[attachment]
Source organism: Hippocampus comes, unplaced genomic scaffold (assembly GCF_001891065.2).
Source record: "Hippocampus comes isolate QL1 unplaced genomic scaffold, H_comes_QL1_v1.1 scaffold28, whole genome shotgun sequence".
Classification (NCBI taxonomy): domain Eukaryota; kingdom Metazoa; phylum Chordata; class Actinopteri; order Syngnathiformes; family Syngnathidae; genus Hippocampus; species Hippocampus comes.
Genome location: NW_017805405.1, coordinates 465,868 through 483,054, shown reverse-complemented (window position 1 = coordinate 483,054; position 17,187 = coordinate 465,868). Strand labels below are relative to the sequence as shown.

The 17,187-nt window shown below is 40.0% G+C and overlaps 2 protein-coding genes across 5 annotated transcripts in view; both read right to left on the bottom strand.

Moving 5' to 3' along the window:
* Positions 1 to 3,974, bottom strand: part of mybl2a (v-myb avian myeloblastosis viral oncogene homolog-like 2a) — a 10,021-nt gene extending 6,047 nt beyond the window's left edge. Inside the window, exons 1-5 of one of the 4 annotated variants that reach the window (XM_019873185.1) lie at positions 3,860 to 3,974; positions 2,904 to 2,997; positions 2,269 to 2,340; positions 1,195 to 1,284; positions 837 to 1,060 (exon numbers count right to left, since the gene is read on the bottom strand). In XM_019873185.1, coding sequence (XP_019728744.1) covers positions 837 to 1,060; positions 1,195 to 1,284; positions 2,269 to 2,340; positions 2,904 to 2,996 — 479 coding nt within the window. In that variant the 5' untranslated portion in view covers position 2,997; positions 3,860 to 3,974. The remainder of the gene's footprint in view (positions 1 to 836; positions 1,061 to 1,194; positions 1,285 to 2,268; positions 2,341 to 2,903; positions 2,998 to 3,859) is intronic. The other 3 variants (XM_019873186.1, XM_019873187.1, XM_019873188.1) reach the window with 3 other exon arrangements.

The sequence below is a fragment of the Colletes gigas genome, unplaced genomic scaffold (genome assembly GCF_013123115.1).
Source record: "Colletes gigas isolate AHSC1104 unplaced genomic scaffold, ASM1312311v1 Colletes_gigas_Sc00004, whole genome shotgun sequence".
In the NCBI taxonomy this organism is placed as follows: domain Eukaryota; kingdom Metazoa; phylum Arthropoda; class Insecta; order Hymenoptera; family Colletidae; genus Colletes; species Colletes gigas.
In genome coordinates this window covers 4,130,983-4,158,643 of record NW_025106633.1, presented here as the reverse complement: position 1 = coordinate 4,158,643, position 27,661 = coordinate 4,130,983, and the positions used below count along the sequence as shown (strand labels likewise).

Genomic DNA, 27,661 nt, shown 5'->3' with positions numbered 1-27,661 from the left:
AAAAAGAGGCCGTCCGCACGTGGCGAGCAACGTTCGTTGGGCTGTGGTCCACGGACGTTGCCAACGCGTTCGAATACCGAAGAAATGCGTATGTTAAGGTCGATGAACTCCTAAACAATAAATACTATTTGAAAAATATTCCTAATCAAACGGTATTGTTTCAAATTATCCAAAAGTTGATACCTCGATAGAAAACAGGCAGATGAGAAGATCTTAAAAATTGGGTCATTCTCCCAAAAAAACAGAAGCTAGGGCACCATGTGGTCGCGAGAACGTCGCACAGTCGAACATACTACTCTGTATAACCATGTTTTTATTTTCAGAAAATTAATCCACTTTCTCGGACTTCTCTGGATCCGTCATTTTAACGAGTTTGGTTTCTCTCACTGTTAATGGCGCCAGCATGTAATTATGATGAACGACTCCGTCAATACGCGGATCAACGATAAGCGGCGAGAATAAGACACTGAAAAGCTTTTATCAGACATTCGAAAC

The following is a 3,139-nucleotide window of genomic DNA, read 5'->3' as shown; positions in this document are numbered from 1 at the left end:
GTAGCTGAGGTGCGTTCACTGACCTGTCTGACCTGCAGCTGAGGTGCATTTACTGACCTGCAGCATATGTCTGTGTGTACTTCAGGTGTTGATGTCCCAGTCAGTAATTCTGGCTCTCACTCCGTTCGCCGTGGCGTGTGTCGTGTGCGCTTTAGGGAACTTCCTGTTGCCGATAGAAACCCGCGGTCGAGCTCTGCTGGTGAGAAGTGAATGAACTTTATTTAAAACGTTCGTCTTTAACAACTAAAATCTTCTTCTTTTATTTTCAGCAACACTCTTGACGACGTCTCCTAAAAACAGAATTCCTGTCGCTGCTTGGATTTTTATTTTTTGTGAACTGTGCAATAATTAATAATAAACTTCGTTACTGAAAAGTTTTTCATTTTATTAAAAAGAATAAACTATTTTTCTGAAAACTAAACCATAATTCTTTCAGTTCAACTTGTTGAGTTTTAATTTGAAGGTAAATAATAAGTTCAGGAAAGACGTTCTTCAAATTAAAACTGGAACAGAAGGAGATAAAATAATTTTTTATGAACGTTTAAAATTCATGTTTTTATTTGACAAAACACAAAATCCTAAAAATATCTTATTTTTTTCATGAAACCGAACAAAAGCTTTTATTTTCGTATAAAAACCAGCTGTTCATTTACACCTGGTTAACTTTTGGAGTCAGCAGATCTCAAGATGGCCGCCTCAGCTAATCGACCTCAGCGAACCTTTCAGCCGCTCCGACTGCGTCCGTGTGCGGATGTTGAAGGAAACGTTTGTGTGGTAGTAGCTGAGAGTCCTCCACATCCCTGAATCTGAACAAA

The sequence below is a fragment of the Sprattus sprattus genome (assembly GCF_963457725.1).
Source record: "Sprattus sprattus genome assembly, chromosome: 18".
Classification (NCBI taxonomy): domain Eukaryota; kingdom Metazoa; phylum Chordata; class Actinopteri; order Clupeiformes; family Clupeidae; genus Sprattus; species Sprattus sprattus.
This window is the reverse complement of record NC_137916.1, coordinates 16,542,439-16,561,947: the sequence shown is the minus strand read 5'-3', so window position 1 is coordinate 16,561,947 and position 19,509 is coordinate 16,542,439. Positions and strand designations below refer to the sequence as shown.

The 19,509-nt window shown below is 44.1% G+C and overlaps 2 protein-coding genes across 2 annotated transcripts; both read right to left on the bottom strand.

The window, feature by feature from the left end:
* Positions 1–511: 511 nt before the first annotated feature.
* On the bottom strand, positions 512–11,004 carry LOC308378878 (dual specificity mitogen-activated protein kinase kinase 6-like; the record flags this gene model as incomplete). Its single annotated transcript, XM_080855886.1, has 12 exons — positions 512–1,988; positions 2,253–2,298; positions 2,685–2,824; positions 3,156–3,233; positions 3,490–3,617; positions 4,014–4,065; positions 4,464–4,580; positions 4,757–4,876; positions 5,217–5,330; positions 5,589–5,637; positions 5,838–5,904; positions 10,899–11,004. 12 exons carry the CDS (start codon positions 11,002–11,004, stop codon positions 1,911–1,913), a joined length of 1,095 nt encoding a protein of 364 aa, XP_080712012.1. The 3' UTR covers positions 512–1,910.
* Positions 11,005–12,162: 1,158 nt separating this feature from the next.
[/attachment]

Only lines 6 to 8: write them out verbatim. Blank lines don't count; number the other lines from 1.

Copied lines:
Moving 5' to 3' along the window:
* Positions 1 to 3,974, bottom strand: part of mybl2a (v-myb avian myeloblastosis viral oncogene homolog-like 2a) — a 10,021-nt gene extending 6,047 nt beyond the window's left edge. Inside the window, exons 1-5 of one of the 4 annotated variants that reach the window (XM_019873185.1) lie at positions 3,860 to 3,974; positions 2,904 to 2,997; positions 2,269 to 2,340; positions 1,195 to 1,284; positions 837 to 1,060 (exon numbers count right to left, since the gene is read on the bottom strand). In XM_019873185.1, coding sequence (XP_019728744.1) covers positions 837 to 1,060; positions 1,195 to 1,284; positions 2,269 to 2,340; positions 2,904 to 2,996 — 479 coding nt within the window. In that variant the 5' untranslated portion in view covers position 2,997; positions 3,860 to 3,974. The remainder of the gene's footprint in view (positions 1 to 836; positions 1,061 to 1,194; positions 1,285 to 2,268; positions 2,341 to 2,903; positions 2,998 to 3,859) is intronic. The other 3 variants (XM_019873186.1, XM_019873187.1, XM_019873188.1) reach the window with 3 other exon arrangements.

The sequence below is a fragment of the Colletes gigas genome, unplaced genomic scaffold (genome assembly GCF_013123115.1).